Pop culture obsessives writing for the pop culture obsessed.
Pop culture obsessives writing for the pop culture obsessed.

King Of Fighters XIII

SNK has been turning out new iterations of King Of Fighters since 1994, and King Of Fighters XIII is a fan service for players with fond memories of buying matches with pockets full of quarters. While it’s sure to be embraced by hardcore fighting-game fans, anyone else will find it holds little appeal.

After King Of Fighters XII took a break from any semblance of plot, the saga of Ash Crimson begins anew in KOF XIII’s story-mode. Unfortunately, the plot is so convoluted, even loyalists might have a hard time following what’s going on. The presentation is awful, too, eschewing cutscenes in favor of big blocks of text floating over static, pretty anime images, which makes story-mode like reading a series of bad short stories between battles.


KOF XIII does deliver impressively detailed, challenging fights. While you can play one-on-one matches, most battles follow the series’ traditional three-on-three style, where you move on to the next character in your lineup when the one you’re controlling is knocked out; there’s no tag-out mechanic. Button-mashing won’t get you past even the easiest opponents—you’ll have to get comfortable with each character’s long list of special moves. While the tutorial is anemic, you can warm up by beating up on an AI you can program to respond in a variety of ways, or by learning to string together moves for your favorite characters in mission mode. Novices may find the necessary devotion frustrating, while more serious players will find satisfaction in mastering the punishing timing and thumb-cramping stick movements. The newest iteration has significant changes to the system, including a way to convert each character’s special moves into more powerful versions, offering more nuance for veterans and more confusion for newcomers.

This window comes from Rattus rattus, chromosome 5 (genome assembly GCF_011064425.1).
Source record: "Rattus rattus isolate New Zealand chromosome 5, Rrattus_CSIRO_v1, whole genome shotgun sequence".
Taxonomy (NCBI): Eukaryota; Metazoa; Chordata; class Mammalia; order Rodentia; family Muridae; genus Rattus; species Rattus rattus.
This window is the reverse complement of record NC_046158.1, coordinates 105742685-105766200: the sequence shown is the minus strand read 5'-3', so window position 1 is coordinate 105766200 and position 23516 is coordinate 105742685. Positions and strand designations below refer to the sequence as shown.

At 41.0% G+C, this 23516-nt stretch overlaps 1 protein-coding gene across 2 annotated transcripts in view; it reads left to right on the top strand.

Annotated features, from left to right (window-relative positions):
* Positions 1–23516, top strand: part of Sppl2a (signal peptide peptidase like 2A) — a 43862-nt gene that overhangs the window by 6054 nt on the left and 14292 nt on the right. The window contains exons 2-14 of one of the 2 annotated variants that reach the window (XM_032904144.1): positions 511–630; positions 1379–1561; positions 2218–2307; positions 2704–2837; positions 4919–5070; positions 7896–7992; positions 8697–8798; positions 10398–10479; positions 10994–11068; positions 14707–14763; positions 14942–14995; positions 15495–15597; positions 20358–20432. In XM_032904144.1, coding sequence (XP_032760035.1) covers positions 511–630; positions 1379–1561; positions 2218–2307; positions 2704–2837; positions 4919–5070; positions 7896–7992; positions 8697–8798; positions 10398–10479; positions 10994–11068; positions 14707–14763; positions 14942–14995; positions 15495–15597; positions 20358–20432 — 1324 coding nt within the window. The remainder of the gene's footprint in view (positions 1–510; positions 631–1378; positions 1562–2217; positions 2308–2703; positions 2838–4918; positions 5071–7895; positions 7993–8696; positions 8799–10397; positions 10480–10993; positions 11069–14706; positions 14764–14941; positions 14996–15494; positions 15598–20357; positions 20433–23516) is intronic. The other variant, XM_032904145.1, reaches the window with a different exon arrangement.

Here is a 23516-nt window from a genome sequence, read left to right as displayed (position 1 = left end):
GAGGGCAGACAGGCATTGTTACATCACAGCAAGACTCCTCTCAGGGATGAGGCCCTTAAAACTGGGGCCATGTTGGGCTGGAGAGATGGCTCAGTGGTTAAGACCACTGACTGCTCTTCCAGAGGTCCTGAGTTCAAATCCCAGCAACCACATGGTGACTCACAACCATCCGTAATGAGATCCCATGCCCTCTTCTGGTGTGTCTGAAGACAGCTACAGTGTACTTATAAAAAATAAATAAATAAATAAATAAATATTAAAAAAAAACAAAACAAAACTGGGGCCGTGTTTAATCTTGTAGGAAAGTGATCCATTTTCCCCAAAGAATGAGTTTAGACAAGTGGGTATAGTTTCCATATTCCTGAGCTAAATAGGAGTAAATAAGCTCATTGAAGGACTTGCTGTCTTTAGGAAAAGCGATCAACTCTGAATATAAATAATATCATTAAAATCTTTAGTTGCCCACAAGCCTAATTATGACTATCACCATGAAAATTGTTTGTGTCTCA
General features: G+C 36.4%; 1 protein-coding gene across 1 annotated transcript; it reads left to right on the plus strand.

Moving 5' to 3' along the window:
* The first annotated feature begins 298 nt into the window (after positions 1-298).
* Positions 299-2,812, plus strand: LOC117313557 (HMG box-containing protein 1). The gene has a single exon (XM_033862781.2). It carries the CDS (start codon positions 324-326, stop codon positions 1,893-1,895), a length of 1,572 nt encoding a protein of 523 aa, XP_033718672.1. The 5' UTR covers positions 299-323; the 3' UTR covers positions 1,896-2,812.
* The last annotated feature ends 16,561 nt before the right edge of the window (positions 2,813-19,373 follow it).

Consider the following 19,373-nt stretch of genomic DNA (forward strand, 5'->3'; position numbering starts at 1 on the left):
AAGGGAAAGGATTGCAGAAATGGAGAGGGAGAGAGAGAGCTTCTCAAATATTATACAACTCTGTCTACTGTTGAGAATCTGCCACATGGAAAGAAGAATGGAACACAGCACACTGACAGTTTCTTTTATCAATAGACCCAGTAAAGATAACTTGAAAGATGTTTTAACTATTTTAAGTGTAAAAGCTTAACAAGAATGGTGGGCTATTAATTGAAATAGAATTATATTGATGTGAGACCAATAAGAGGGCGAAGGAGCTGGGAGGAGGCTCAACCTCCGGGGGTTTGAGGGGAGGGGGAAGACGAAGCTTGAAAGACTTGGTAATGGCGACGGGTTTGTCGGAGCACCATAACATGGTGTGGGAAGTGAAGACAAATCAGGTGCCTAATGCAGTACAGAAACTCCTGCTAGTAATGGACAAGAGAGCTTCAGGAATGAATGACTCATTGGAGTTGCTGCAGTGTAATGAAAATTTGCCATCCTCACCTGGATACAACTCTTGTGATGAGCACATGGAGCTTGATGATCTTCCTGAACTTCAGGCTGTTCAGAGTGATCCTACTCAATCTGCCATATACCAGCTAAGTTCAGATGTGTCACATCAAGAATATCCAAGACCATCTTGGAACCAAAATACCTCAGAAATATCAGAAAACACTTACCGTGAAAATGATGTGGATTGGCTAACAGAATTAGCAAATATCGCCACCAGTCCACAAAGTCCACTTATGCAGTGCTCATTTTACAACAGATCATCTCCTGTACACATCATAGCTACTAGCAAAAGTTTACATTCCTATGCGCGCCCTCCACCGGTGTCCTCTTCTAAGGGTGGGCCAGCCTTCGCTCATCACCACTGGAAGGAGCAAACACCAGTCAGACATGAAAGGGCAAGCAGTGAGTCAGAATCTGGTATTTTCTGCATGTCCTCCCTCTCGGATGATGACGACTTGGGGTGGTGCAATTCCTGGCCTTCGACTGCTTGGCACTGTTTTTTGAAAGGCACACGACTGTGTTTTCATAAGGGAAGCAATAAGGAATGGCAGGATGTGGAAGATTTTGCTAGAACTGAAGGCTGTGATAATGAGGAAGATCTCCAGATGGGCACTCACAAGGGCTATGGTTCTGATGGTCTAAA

The game is packed with options, including all the characters from KOF XII, and balance between the characters is decent, but not perfect. A few characters’ basic moves are so powerful that they can beat your character to a pulp before you can start getting your combos on, while others have nearly unavoidable combos that will drop your health fast. King Of Fighters XIII has always had a nichier market than Street Fighter, Tekken, or Mortal Kombat, and this iteration just shows that SDK is comfortable keeping it that way.